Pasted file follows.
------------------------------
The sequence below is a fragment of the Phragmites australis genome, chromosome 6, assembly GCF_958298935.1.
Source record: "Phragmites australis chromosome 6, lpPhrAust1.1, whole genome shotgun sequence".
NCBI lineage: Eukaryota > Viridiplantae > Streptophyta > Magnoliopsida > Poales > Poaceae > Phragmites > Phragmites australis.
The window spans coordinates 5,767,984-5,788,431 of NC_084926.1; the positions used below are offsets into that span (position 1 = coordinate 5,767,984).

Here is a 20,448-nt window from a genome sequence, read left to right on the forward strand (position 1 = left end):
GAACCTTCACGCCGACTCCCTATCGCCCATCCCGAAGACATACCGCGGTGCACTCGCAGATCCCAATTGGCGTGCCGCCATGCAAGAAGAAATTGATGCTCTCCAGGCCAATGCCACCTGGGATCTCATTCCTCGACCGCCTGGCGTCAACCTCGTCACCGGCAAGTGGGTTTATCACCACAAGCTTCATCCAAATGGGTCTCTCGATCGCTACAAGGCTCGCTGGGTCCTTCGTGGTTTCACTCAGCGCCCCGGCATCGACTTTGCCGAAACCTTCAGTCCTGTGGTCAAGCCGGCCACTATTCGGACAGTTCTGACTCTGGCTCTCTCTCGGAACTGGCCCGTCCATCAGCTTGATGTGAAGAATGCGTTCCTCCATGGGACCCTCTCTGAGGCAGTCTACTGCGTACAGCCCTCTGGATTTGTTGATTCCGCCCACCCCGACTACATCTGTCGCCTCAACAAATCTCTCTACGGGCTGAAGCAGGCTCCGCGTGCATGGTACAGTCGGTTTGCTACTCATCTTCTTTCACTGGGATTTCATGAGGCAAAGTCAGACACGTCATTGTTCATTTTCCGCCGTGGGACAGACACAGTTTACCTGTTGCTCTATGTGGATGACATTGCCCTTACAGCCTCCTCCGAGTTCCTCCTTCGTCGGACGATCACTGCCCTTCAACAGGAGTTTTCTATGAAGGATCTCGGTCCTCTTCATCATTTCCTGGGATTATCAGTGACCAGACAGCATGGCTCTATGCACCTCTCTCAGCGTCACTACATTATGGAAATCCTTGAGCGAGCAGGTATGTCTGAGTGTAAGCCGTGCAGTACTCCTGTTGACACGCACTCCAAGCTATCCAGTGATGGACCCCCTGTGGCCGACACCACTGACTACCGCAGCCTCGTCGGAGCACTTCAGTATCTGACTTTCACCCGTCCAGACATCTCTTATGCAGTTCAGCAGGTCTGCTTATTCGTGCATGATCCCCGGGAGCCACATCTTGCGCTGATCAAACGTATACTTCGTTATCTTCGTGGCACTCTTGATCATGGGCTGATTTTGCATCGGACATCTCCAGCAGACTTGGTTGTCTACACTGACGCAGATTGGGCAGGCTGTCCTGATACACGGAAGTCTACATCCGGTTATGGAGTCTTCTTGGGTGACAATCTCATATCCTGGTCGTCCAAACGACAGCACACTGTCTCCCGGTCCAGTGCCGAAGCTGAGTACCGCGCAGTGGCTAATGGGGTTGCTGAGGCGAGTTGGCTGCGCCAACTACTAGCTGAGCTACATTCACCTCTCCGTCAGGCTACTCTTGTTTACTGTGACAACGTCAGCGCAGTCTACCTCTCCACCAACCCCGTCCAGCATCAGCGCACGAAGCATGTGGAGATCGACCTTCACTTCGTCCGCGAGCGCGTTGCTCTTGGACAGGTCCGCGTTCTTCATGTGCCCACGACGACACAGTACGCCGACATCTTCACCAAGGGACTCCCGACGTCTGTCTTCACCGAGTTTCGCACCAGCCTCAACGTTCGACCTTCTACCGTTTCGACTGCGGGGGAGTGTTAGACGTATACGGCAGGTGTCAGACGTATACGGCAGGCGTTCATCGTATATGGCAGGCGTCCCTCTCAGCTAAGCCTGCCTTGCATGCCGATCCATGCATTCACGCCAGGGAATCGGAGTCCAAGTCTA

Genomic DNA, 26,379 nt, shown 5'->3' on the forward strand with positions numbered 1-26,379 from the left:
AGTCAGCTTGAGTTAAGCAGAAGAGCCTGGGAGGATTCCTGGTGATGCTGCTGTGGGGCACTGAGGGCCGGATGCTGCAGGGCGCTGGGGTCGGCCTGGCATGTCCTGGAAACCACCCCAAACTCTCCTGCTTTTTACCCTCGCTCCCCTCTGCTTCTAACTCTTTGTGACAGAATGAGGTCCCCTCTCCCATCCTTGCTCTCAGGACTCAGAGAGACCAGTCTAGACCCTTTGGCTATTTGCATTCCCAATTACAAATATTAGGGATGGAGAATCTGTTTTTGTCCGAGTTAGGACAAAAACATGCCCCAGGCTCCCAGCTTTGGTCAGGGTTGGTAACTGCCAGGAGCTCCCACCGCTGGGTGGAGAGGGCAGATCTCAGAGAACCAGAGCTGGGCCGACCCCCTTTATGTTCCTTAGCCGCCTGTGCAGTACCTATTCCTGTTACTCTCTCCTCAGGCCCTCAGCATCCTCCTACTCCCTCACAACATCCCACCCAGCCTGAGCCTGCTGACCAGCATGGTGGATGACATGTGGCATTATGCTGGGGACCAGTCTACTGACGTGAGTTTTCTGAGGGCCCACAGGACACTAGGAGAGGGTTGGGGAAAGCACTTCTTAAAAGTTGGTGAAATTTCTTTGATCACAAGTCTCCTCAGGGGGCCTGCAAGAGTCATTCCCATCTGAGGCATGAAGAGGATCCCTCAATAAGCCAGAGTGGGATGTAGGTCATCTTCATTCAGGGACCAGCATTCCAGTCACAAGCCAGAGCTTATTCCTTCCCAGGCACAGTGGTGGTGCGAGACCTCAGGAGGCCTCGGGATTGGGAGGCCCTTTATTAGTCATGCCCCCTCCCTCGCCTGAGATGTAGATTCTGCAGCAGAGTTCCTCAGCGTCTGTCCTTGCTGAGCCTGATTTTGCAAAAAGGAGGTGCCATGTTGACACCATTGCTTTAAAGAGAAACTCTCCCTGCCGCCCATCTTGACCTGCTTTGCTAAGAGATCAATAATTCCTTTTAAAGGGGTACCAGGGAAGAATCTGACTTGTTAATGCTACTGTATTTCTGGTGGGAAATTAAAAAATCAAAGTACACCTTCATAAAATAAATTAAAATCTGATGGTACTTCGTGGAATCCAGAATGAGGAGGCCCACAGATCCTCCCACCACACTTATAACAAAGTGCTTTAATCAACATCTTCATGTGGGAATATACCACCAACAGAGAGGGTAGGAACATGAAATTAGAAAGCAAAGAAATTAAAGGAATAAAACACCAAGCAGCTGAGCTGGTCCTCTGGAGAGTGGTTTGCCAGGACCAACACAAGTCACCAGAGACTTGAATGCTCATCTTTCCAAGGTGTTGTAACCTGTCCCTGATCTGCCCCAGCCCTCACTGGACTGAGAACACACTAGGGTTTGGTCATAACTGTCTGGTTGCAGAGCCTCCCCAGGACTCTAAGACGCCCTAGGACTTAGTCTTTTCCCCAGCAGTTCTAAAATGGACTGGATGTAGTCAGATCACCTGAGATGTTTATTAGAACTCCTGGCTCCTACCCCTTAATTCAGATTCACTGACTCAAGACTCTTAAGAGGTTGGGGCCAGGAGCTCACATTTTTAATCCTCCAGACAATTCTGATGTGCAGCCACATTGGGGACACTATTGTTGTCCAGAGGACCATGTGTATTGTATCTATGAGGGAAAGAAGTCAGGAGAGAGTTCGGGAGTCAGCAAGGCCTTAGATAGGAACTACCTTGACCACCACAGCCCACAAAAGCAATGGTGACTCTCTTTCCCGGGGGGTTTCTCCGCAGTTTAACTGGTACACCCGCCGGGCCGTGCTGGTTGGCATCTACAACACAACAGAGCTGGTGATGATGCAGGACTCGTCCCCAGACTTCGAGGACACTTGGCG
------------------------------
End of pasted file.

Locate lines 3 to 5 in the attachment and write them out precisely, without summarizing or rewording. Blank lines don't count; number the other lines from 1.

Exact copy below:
NCBI lineage: Eukaryota > Viridiplantae > Streptophyta > Magnoliopsida > Poales > Poaceae > Phragmites > Phragmites australis.
The window spans coordinates 5,767,984-5,788,431 of NC_084926.1; the positions used below are offsets into that span (position 1 = coordinate 5,767,984).

Here is a 20,448-nt window from a genome sequence, read left to right on the forward strand (position 1 = left end):